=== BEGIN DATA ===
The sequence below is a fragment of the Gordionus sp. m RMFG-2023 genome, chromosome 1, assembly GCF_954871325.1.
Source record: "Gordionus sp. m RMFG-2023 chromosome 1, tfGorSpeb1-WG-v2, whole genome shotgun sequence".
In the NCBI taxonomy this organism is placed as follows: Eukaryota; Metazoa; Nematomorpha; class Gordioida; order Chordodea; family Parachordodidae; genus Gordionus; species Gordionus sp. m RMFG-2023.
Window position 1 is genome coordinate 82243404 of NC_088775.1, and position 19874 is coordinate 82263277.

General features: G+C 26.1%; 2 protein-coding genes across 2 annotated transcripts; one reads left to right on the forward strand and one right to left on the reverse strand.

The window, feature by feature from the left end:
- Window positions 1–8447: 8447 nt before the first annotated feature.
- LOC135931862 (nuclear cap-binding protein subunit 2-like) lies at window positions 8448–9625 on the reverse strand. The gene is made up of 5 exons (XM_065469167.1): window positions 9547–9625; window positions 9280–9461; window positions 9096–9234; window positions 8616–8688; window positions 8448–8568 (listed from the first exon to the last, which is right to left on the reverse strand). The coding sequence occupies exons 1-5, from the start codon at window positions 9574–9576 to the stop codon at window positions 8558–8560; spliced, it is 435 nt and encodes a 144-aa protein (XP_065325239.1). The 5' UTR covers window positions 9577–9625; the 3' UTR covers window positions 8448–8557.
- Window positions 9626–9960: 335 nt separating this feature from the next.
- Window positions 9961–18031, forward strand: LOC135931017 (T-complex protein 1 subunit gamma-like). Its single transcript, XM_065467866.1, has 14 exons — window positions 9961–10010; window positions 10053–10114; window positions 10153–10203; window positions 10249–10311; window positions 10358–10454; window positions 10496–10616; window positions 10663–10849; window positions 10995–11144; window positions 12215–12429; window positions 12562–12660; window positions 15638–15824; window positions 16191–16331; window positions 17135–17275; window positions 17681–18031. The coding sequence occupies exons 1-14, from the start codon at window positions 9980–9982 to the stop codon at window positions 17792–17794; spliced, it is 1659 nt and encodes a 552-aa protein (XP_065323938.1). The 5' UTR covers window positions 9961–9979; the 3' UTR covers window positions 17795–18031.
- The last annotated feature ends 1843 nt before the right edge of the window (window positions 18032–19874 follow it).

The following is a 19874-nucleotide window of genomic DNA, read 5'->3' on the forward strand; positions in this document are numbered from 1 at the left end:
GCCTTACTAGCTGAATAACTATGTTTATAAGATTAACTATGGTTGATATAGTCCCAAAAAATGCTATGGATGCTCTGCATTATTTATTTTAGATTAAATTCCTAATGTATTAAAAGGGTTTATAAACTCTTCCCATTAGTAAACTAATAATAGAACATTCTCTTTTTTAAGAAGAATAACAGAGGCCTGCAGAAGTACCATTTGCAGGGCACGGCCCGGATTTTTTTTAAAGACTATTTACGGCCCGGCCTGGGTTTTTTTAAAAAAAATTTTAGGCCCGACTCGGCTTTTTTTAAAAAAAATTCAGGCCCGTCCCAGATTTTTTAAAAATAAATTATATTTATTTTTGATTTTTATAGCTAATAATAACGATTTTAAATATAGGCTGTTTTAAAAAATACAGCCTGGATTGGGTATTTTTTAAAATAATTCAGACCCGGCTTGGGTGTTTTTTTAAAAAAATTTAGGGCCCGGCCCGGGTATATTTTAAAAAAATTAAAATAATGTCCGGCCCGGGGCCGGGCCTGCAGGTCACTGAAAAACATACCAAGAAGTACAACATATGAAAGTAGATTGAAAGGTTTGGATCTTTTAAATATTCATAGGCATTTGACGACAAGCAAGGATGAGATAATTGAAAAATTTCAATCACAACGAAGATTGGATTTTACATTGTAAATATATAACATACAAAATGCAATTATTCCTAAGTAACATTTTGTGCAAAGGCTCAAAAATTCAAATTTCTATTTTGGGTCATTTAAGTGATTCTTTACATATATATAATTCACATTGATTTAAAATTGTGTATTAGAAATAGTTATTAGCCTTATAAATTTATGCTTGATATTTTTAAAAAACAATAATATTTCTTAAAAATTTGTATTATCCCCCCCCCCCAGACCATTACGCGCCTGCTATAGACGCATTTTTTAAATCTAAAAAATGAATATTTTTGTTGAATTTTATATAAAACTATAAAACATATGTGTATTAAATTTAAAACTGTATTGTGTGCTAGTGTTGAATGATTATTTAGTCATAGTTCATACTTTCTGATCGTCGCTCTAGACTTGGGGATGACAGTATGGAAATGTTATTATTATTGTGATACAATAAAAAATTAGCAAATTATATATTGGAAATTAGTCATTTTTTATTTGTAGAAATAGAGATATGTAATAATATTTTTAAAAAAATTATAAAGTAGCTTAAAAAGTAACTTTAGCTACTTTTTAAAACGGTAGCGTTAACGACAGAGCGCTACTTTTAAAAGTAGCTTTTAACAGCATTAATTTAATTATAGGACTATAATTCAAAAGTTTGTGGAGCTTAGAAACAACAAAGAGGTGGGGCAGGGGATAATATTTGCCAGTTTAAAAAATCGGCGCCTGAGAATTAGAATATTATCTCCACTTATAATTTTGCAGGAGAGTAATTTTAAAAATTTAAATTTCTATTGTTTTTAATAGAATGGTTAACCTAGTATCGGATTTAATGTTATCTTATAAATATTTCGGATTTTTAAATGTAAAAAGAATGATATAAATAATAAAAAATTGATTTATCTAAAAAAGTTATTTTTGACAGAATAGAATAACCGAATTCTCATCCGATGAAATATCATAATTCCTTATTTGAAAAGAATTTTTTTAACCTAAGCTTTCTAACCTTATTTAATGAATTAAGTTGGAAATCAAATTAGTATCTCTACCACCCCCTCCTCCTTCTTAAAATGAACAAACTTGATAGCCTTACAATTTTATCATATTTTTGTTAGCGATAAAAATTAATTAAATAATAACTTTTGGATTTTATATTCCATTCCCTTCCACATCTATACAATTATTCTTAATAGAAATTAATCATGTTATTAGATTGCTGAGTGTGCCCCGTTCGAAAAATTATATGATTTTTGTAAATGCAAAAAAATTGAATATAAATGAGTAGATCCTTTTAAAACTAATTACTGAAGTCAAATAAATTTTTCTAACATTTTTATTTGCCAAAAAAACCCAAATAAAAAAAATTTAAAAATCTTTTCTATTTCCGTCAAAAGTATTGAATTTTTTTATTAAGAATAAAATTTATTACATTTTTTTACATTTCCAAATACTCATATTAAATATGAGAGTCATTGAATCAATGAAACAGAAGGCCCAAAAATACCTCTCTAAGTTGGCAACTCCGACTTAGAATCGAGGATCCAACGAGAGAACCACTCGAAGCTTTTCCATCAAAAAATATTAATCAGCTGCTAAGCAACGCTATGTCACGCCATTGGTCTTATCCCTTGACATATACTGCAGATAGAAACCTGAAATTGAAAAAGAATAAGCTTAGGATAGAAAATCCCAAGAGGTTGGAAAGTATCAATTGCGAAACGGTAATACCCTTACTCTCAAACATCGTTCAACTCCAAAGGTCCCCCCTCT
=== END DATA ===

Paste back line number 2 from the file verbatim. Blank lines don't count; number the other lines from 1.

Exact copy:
Source record: "Gordionus sp. m RMFG-2023 chromosome 1, tfGorSpeb1-WG-v2, whole genome shotgun sequence".